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From knights and pirates to spaceships and robots, 1990s Lego sets were in a league of their own. The Lego Group experimented with many new themes throughout the decade, and the variety on offer was a real treat for 90s kids. Get ready for a nostalgic trip back down the Lego brick road with our top twelve 90s Lego sets.
In 1990 Lego released their first NASA-themed set allowing kids to assemble the symbol of space exploration, the humble space shuttle. While there are plenty of more fantastical and complex Lego spaceships out there, there’s something undeniably appealing about building this piece of history.
This kit quickly became an essential part of every Lego city. After all, there’s no better advertisement for how advanced your brick civilization is than a docked spacecraft!
Like all the best 90s Lego sets, it’s additions like the cart, astronaut, and launch tower that really make it come alive. It’s no surprise this timeless kit rocketed to the top of every kid’s wishlist.
When people think of vintage Lego sets from the 1990s, many will picture the legendary castle sets first. The medieval theme has always remained a cornerstone for Lego, and modern castle sets are still being enjoyed by kids today.
1992’s Black Knight’s Castle is arguably one of the most beloved castles Lego Group has ever released. The black and grey color gives this set a unique appeal compared to other castles without being overly grim.
Once you’ve had the joy of building the castle itself, the wide array of extra items and figures adds an incredible amount of play value. All the little accessories, from the visored helmets to the cloaks, flags, and plumes, make this set a delight. There’s even a friendly ghost figure to give your castle some extra spooky vibes.
If you ever wanted a Lego set that encapsulated 1980s Miami, this would be the one. With its soft pinks, a pool, palm tree, stone driveway, and convertible sports car, the only thing missing is a minifigure of Tony Montanna.
While not the most complex of builds, this set sticks out, adding a tasteful touch of luxury to any Lego city. The house itself has a good height and more depth than you might think, with space for a kitchen at the back and an area for the obligatory pet parrot to stay.
An easy contender for the best Lego spaceship ever, 1993’s Deep Freeze Defender is one of the ‘coolest’ 1990s Lego sets. While its low profile makes the craft look incredibly sleek and fragile, it’s actually quite sturdy when fully constructed.
The craft really feels like something you’d use to explore an icy alien planet, with two detachable cockpit modules on skis and a host of other awesome details. The middle section opens up to reveal a rocket ready for launch, while the back section has a sliding door that hides a third modular vehicle.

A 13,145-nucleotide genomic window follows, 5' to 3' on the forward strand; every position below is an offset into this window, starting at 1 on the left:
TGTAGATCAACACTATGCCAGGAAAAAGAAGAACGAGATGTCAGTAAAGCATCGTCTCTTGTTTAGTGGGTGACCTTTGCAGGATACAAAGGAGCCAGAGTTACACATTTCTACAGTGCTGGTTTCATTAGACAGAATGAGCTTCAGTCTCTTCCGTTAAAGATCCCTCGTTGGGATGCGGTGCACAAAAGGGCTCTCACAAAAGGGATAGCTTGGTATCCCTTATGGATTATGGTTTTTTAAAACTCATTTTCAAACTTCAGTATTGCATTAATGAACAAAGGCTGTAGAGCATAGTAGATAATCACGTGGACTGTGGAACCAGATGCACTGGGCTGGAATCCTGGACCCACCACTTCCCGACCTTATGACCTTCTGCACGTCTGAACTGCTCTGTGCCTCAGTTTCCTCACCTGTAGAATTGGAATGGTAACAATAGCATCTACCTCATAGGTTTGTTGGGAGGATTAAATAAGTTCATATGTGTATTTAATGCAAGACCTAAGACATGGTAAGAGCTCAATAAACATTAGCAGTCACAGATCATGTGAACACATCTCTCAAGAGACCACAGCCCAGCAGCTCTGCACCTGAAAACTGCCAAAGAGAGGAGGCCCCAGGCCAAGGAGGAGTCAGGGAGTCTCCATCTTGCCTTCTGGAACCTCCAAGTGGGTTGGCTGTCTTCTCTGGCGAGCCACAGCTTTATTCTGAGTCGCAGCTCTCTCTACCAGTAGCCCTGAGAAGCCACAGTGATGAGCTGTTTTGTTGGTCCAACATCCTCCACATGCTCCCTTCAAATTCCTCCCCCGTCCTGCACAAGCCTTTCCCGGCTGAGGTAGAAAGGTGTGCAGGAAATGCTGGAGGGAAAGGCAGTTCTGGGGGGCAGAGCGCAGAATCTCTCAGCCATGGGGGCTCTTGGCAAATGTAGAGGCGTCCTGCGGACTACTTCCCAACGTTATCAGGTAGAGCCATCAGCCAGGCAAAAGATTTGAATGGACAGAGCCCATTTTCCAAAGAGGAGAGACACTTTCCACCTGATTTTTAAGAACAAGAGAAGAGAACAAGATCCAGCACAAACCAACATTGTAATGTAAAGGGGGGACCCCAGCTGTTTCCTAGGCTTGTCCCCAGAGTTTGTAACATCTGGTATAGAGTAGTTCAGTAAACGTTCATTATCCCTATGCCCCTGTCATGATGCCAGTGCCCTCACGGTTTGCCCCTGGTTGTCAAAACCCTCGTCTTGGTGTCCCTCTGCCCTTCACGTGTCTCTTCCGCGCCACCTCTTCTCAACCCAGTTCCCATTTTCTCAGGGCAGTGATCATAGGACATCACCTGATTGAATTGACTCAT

Spacecraft not your thing? Well, how about this old-fashioned pirate ship, complete with cannons, monkeys, and plenty of swag to boot.
Sailing into stores in 1993, Skull Eye’s Schooner is the largest ship released by the Lego Group in their classic pirates series. With black and white sails featuring a massive jolly roger, the scallywags crewing this ship clearly weren’t afraid to advertise their intentions.
One of the most impressive elements is that the deck cannons can be easily rotated and move to either side of the ship without taking them out. If the real pirates had this kind of tech, it’s safe to say history would have played out differently!
Remembered as one of the all-time best classic Lego sets of the 90s, Skull’s Eye Schooner is dripping with character from prow to stern and has a great variety of memorable minifigs, including the iconic Captain Roger (Redbeard).
The perfect accompaniment to the Space Shuttle Launch, 1994’s Century Skyway is a great example of just how much detail you can fit into a Lego set. From the large airplane to the pint-sized forklift, every inclusion feels purposeful and, needless to say, provides plenty of fun play opportunities for kids.
While the airport structure itself is impressive, it’s the plane that steals the show. While only four studs across, the plane has great functionality, being able to store four minifigs and their luggage without needing to be disassembled. Extra details like the working garage and helicopter cargo doors add even more interactivity to this already great value set.
The Lego Group has always seen its brand as more than just a toy, but as a great tool to educate and encourage creativity. This point is perhaps best illustrated by the early Technic collection aimed at older kids, allowing them to use Legos to create moving vehicles (or creatures) with rudimentary robotics.